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Evidence - Statutory Admissibility

. R. v. Becker Bros. Trucking Inc.

In R. v. Becker Bros. Trucking Inc. (Ont CA, 2021) the Court of Appeal considered an HTA evidence provision (similar to many under regulatory statutes) that allowed certified copies of documents submitted by Ministry officials to be accepted as authentic (the documents submitted in this case were attached to a certified cover page rather than being certified individually). The Court of Appeal avoided the issue of whether such documents were admissible as 'certified' but held them admissible by virtue of the cover page 'statement' [under HTA 210(7), below]:
[7] The copies of the Ministry documents presented as evidence by the prosecution purported to be “certified” copies of Ministry records of the truck and trailer ownerships and the Commercial Motor Vehicle Operator's Registration information. The copies of the Ministry documents were stapled to a cover sheet, which cover sheet included the Ministry of Transportation seal, the signature of the Registrar of Motor Vehicles, the date, and a certification recital.

[8] The certification recital included the following wording:
I hereby certify that the paper or papers annexed hereto constitute true statements containing information from the records of the Ministry of Transportation required to be kept under the Highway Traffic Act.
....

[18] Turning first to the certified copies of the documents from the records of the Ministry, s. 210(7) of the HTA reads:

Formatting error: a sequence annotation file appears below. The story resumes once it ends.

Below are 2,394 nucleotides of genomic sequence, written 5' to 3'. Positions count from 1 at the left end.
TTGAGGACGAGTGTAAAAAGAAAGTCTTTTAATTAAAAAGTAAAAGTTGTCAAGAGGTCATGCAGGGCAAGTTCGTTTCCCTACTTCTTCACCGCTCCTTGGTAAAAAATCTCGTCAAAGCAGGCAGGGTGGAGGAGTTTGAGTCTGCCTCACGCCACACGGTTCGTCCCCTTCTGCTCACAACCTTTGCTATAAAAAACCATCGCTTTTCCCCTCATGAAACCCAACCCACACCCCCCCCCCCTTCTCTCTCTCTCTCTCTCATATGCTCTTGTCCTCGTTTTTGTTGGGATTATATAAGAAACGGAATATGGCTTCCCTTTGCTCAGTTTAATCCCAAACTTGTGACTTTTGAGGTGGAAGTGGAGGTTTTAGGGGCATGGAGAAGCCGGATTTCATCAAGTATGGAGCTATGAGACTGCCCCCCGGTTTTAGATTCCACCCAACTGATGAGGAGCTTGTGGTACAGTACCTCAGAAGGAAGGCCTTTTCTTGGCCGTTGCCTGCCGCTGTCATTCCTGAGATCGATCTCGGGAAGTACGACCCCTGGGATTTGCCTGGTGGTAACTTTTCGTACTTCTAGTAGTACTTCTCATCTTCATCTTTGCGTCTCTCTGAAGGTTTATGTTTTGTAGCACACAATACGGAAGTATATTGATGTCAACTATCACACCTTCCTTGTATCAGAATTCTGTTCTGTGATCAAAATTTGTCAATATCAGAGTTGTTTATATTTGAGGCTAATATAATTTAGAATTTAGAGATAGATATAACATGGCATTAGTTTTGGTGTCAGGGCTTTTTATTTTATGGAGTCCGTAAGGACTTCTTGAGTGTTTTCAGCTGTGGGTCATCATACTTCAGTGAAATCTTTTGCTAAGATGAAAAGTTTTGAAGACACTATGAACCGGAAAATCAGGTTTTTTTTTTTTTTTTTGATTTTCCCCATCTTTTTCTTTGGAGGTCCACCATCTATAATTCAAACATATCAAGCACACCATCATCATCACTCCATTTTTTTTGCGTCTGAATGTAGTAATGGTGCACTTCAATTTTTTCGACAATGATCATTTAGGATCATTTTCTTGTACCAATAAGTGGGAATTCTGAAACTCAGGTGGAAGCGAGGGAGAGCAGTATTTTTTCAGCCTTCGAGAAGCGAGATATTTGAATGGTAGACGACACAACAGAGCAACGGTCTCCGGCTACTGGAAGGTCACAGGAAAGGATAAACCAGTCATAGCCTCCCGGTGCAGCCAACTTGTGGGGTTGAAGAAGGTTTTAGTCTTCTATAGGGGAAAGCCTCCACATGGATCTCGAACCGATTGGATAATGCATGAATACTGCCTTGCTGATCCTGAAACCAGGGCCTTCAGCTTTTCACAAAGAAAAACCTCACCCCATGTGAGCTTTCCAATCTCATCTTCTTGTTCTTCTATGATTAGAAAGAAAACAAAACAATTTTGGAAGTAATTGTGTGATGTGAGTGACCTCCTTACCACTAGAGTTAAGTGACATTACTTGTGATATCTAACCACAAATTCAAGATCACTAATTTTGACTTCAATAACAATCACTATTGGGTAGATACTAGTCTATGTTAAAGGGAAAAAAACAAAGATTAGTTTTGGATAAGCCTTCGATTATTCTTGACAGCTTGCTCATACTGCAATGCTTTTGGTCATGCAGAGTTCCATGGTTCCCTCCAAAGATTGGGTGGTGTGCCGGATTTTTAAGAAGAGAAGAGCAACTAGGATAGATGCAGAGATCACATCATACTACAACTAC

A copy of any document filed in the Ministry under this Act, or any statement containing information from the records required to be kept under this Act, that purports to be certified by the Registrar under the seal of the Ministry as being a true copy of the original shall be received in evidence in all courts without proof of the seal, the Registrar’s signature or the manner of preparing the copy or statement, and is proof, in the absence of evidence to the contrary, of the facts contained in the copy or statement.
....

[22] However, we do not need to decide whether copies that are certified by cover page are certified documents under s. 210(7) of the HTA because the documents admitted into evidence were certainly certified “statements” within the meaning of s. 210(7). Without question, a typed document duplicating the content of a Ministry document would have qualified as a “statement”. It would be illogical if a document that states that appended photocopies are from the Ministry records did not similarly qualify as a “statement containing information from the records”. That is what was offered into evidence in this case. Indeed, the certification by the Registrar referred to statements containing information from the records of the Ministry. The documents attached to the certificate appeared, on their face, to be such statements and the cover page formed part of that statement. The Registrar’s signature, and the seal of the Ministry, were on the first page of each such document. The documents were therefore admissible.

[23] Another relevant consideration on this issue is that subsection 210(7) only makes the documents presumptively admissible. The subsection contains an express provision that, if contrary evidence is led, then the documents are not proof of the facts contained in the statement. Thus, a person charged with an offence is protected from a certified document that is inaccurate. As earlier noted, no such contrary evidence was led in this case.



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